January 13, 2009
Sketching Software Trial - Introduction
One of the things I plan to do in early 2009 is to brush up on my skills, as well as learn some new ones, in some dedicated practice sessions. My goal is to become skilled in all areas of game development and management. This is for a number of benefits: if I really have to I can make a game by myself; I can attract freelancers’ interest better with higher quality working prototypes; and I hope to find good synergy and innovations between the combinations of all the different fields.
A big area I need to work on is my art skills. I did some somewhat undirected doodling and scribbling throughout the last few years and brought my skill up to “poor”. After a lapse of the better part of a year, my art skill has deteriorated down to “very poor” or possibly “terrible”. It needs some serious work, and that means serious practice.
I think this time I will try more digital art practice than before. I used to just doodle around on paper with pencil, but things hardly ever got finished that way. I have never been very good with ink due to my somewhat bad left handed pencil grip; everything smudges so easily. With digital it is easy to correct mistakes, plus I get more practice with my Wacom tablet and actually getting images into the computer.
At the moment I am only reasonable at using Inkscape, the free open source SVG editor. However a vector editor like Inkscape may not be the best tool for this job. Therefore I am looking for another good tool for a relative art beginner to learn with. I am currently reviewing a few that I have heard are good for this.
A brief checklist of the properties I am looking for:
- Good as an equivalent for freeform rough pencil sketching, brainstorming ideas and building up interesting characters. Typically I do this with a pencil on A4 paper when trying to figure out what works and what doesn’t. For a software tool to emulate this, the interface should stay out the way and make it easy for the ideas to flow.
- Good for sketching the basic skeleton of an image. When I draw a typical Inkscape image, I usually start by doing a rough sketch as a basis. Currently I do that within Inkscape itself using the calligraphy tool, but importing raster images works too. A high quality finished result is not necessary for this stage, but it needs to be good to use as a reference image or as an underlay.
Highly desirable additional properties are:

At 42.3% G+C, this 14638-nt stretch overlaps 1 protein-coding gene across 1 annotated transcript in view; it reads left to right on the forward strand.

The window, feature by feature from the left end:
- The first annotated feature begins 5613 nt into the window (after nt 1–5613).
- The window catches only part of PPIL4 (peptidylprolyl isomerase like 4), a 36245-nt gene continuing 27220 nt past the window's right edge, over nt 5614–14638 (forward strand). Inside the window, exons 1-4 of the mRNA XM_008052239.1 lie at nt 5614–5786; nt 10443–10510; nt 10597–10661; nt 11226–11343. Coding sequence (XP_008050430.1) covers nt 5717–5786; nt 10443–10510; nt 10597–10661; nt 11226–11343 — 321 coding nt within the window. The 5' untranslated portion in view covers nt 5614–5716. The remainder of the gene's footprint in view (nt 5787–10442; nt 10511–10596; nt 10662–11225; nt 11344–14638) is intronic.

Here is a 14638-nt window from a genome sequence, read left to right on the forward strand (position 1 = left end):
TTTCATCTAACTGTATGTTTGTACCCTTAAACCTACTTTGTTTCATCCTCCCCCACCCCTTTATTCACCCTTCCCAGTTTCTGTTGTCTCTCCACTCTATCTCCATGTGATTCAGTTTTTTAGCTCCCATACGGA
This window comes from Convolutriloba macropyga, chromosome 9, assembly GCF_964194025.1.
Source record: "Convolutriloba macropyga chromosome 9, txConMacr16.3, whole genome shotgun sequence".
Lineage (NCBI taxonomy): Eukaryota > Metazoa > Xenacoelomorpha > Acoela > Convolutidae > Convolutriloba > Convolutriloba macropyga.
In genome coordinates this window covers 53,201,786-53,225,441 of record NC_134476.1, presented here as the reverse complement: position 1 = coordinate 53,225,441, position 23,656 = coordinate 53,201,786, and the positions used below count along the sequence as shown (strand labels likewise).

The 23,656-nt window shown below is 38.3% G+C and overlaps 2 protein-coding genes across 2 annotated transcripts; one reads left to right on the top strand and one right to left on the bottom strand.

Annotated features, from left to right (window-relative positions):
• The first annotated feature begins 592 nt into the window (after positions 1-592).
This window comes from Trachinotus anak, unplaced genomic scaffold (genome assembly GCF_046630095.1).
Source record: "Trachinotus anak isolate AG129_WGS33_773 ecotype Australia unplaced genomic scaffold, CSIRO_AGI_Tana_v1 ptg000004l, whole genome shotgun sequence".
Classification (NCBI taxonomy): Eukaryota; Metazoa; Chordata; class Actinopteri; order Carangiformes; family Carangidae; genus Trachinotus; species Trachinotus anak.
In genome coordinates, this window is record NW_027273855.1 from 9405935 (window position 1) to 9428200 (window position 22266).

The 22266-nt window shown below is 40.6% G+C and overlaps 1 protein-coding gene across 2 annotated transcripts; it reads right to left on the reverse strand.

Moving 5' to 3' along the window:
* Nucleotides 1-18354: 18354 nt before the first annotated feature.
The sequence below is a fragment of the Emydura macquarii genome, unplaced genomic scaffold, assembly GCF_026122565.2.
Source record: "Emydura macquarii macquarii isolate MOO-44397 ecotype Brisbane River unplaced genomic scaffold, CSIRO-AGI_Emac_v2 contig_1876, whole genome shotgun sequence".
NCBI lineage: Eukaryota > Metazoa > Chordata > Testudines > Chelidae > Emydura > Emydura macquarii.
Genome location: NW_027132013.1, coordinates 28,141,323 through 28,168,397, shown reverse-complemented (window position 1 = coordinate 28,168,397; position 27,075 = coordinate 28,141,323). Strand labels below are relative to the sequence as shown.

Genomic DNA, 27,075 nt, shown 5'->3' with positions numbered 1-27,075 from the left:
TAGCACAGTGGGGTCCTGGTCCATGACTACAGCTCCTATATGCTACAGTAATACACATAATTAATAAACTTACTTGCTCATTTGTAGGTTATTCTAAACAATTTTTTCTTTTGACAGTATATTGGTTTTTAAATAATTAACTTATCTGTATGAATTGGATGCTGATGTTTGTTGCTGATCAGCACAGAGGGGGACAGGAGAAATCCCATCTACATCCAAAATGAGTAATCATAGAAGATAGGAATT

- Ability to ink the rough pencil sketch into a final version. The more I can get done in one tool the better.
- Ability to extend further to make full pieces of concept art. Not essential, but would be extremely useful if I get good at a particular tool.
- Any other features that I think would help in learning art - shading, colouring, use of different styles, ex cetera. This is not mandatory, but every extra useful feature for this helps.
- And obviously, price is a factor too. I am more likely to buy useful software if it is cheap.
In short, I am looking for something that offers a fun, easy to use interface for rough pencil sketching and hopefully inking and other art features as well. A zillion extra professional features is not required.
Over the next week, during the periods I can stand my un-air-conditioned office space during the current hot spell, I will trial some software to see how it meets this criteria. My art skills are a bit shot, so I’ll do a few quick doodles to see how it feels then try a cartoon figure. I’ll spend maybe a few hours on each tool, then post a review up here with my comments. Once I’m done, I’ll buy whatever I think makes the grade.
My list of software to trial has expanded a bit since I posted a query in the art forum:
- ArtRage 2.5 - emulates natural media, especially oil paint but also has pencils and markers. Comes in a free Starter edition with less features, and a cheap US$25 Full version.
- Autodesk Sketchbook Pro - designed to be a digital sketch pad. Is very popular with artists for the role I am looking for. US$100 for North Americans, unknown price for me.
- Corel Painter Essentials 4 - Painter X is the leading product in natural media software. Essentials is the toned down version for a fraction of the cost. Essentials costs US$100 from Corel, although Apple Australia is offering it for A$100. (Painter X is about seven times the price).
- Adobe Photoshop CS3 - The big brand name art tool. CS4 is the current version, but I already own Creative Suite 3 (I got it to get Flash plus all the other Adobe tools with an educational discount). Costs about as much as Painter X, but you can get the stripped down Elements for less. For me, cost is moot as I already own it.
- GIMP 2.6 - The open source raster art editor. I have had misgiving about GIMP, but for fairness and completeness I will add this into the trial. Cost: free!
- Inkscape 0.46 - Last but not least, my favourite vector editor, Inkscape. I currently do sketches with Inkscape’s calligraphy tool. I am putting this in last just for comparison, plus I can compare a vector editor to all these raster editors. Cost: free!
That’s probably enough for a series of handy tests, unless I find out about another good tool out there. I’ll post each individual review here when I am done with the test.